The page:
‘Are you talking to the man, Truca?’ cried a querulous voice at this moment from the porch, with a stress on the you that made the little girl lower her head, shame-faced. What do you mean by disobeying orders, miss?’

The lady who swept out upon the verandah at the close of this tirade was in entire accord with her voice. ‘British matron’ would have been the complete description of Miss Paton, if fate had not willed that she should be only a British spinster. The inflexibility that comes of finality of opinion regarding what is proper and what is the reverse,—a rule of conduct that is of universal application for the true British matron,—expressed itself in every line of her face and in every fold of her gown. That she was relentlessly respectable and unyielding might be read at the first glance;

  ― 13 ―
that she had been handsome, in the same hard way, a great many years before Truca was maltreated at the baptismal font, might also have been guessed at from present indications. But that she should be the ‘own sister’ of the good-looking, military-moustached, debonair man (I use the word debonair here in the French sense) who now followed her out of the porch, was less easy to divine. The character of the features as well as of the expression spoke of two widely differing temperaments. Indeed, save for a curious dent between the eyebrows, and a something in the nostrils that seemed to say he was not to be trifled with, Mr. Paton might have sat for the portrait of one of those jolly good fellows who reiterate so tunefully that they ‘won't go home till morning,’ and who are as good as their word afterwards.

Yet ‘jolly good fellow’ as he showed himself in card-rooms and among so-called boon companions, he could reveal himself in a very different light to the convicts who fell under his rule. Forming part of a system for the crushing down of the unhappy prisoners, in accordance with the principle of ‘Woe be to him through whom the offence cometh,’ he could return with a light heart to his breakfast or his dinner, after seeing some score of his fellow - men abjectly writhing under the lash, or pinioned in a ghastly row upon the hideous gallows. ‘Use,’ says Shakespeare, ‘can almost change the stamp of Nature.’ In Mr. Paton's case it had warped as well as changed it. Like the people who live in the atmosphere of

  ― 14 ―
Courts, and come to regard all outsiders as another and inferior race, he had come to look upon humanity as divisible into two classes—namely, those who were convicts, and those who were not. For the latter, he had still some ready drops of the milk of human kindness at his disposal. For the former, he had no more feeling than we have for snakes or sharks, as the typical and popular embodiments of evil.

Miss Paton had speedily adopted her brother's views in this respect. Summoned from England to keep house for him at the death of Trucaninny's mother, she showed an aptitude for introducing prison discipline into her domestic rule. From constant association with the severe régime that she was accustomed to see exercised upon the convicts, she had ended by regarding disobedience to orders, whether in children or in servants, as the unpardonable sin. One of her laws, as of the Medes and Persians, was that the young people in the Paton household should never exchange a word with the convict servants in their father's employ. It was hard to observe the letter of the law in the case of the indoor servants, above all for Truca, who was by nature a garrulous little girl. Being a truthful little girl as well, she was often obliged to confess to having had a talk with the latest importation from the gaol,—an avowal which signified, as she well knew, the immediate forfeiture of all her week's pocket-money.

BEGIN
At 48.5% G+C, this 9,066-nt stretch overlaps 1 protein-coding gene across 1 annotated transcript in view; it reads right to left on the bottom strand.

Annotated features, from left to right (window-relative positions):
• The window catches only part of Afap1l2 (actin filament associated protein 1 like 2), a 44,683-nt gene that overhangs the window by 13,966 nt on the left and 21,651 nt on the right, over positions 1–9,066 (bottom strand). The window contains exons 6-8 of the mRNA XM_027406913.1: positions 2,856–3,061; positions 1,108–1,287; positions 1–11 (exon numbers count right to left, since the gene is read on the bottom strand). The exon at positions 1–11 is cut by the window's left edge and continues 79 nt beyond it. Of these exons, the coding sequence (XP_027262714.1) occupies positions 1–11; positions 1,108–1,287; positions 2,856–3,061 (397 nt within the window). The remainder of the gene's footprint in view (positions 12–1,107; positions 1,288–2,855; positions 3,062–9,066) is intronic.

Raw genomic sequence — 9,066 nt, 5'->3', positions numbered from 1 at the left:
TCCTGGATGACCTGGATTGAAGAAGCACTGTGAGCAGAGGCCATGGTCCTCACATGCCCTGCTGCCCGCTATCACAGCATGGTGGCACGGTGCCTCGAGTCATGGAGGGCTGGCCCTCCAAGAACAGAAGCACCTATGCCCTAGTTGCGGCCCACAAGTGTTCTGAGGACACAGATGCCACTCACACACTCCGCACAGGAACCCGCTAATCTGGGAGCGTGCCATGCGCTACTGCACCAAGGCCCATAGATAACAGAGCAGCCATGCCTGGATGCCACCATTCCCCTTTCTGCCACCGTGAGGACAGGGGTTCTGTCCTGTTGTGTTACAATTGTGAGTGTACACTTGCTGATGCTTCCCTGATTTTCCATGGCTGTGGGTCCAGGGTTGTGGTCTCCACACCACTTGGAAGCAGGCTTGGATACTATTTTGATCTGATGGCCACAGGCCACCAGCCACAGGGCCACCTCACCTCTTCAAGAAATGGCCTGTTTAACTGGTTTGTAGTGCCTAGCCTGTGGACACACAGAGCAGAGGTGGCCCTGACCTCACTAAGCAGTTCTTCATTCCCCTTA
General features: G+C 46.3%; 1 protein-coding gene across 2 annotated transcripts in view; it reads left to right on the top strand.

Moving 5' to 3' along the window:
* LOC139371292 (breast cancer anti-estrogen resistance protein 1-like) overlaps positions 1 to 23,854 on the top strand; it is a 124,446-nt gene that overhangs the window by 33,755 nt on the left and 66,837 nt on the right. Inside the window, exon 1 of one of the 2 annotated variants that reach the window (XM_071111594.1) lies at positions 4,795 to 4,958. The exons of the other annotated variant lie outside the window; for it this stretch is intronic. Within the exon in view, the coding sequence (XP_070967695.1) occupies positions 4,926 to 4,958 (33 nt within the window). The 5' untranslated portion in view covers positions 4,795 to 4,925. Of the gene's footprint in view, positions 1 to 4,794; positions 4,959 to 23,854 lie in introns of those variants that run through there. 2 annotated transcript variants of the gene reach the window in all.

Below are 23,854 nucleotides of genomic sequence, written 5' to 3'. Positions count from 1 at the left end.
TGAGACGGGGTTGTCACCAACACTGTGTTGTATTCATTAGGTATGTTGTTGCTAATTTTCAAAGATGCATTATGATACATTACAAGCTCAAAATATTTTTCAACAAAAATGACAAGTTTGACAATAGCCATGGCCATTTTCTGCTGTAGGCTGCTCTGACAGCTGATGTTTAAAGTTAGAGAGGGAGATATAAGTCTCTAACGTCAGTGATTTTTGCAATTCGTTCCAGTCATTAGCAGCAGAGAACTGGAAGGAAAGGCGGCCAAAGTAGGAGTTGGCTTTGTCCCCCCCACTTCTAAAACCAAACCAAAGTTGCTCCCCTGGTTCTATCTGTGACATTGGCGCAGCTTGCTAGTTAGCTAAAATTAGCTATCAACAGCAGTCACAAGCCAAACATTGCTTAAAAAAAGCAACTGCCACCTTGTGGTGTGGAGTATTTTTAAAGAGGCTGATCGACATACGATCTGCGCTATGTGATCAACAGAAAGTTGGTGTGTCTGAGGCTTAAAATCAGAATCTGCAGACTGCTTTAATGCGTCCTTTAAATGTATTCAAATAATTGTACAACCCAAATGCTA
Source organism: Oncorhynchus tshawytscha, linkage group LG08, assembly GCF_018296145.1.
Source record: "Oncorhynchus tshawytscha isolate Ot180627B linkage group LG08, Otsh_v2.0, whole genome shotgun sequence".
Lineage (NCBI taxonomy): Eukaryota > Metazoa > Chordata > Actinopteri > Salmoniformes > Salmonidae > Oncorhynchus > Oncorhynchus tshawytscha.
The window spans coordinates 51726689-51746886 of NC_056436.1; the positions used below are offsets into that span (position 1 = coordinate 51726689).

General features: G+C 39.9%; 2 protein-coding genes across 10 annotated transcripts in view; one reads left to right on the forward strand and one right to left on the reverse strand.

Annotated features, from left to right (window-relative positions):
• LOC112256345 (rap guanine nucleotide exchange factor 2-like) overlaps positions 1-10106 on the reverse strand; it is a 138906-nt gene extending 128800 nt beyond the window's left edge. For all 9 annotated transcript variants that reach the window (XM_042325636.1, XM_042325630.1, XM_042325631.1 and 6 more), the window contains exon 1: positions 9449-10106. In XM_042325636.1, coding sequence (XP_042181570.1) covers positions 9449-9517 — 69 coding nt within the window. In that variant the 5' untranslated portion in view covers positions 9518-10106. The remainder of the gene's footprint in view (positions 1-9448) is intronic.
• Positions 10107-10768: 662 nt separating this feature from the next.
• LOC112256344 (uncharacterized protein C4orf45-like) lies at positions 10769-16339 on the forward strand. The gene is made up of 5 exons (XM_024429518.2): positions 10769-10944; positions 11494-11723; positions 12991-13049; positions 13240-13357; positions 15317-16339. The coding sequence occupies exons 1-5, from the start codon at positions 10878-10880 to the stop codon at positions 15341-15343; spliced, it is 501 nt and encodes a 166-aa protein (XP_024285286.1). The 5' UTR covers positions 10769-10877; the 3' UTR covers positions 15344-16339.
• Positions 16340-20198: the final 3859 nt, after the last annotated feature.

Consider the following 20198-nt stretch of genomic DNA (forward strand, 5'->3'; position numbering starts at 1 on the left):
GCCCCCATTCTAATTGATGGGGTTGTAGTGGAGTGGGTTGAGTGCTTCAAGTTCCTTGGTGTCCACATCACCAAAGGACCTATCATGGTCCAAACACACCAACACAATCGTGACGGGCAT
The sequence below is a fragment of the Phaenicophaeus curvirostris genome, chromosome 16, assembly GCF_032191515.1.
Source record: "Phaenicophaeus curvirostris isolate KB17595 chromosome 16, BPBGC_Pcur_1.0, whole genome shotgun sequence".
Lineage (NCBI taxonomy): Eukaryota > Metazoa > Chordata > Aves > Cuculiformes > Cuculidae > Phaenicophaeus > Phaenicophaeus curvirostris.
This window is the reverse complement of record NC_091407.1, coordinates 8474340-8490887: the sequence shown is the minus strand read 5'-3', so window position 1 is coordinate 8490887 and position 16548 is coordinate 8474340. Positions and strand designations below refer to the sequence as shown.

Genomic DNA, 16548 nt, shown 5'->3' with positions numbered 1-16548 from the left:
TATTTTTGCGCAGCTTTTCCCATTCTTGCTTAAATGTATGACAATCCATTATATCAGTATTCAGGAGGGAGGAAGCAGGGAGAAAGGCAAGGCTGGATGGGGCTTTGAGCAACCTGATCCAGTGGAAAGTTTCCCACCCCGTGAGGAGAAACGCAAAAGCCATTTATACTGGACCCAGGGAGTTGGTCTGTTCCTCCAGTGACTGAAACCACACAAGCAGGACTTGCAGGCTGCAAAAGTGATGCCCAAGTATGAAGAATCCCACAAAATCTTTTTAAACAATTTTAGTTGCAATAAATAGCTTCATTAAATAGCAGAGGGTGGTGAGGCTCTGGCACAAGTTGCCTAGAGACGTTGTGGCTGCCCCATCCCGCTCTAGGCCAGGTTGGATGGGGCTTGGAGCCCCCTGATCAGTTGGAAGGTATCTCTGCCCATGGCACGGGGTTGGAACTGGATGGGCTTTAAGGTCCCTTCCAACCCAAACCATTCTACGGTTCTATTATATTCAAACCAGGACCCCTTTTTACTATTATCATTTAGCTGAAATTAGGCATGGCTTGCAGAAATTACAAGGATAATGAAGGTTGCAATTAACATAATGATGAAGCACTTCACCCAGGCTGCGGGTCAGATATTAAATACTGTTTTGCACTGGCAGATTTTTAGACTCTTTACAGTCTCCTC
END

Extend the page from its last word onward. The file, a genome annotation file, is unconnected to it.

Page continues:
On the present occasion her apologies to the gardener were the latest infringement of the rule.

  ― 15 ―
She looked timidly towards her aunt as the latter advanced austerely in the direction of the gig, but, to her relief, Miss Paton hardly seemed to notice her.

‘I suppose you will bring the creature back with you, Wilfrid?’ she said, half-questioningly, half-authoritatively, as her brother mounted into the gig and took the reins from Truca's chubby hands. ‘Last time we had a drunkard and a thief. The time before, a thief, and—and a—really I don't know which was worse. It is frightful to be reduced to such a choice of evils, but I would almost suggest your looking among the—you know—the—in-fan-ti-cide cases this time.’ she said, half-questioningly, half-authoritatively, as her brother mounted into the gig and took the reins from Truca's chubby hands. ‘Last time we had a drunkard and a thief. The time before, a thief, and—and a—really I don't know which was worse. It is frightful to be reduced to such a choice of evils, but I would almost suggest your looking among the—you know—the—in-fan-ti-cide cases this time.’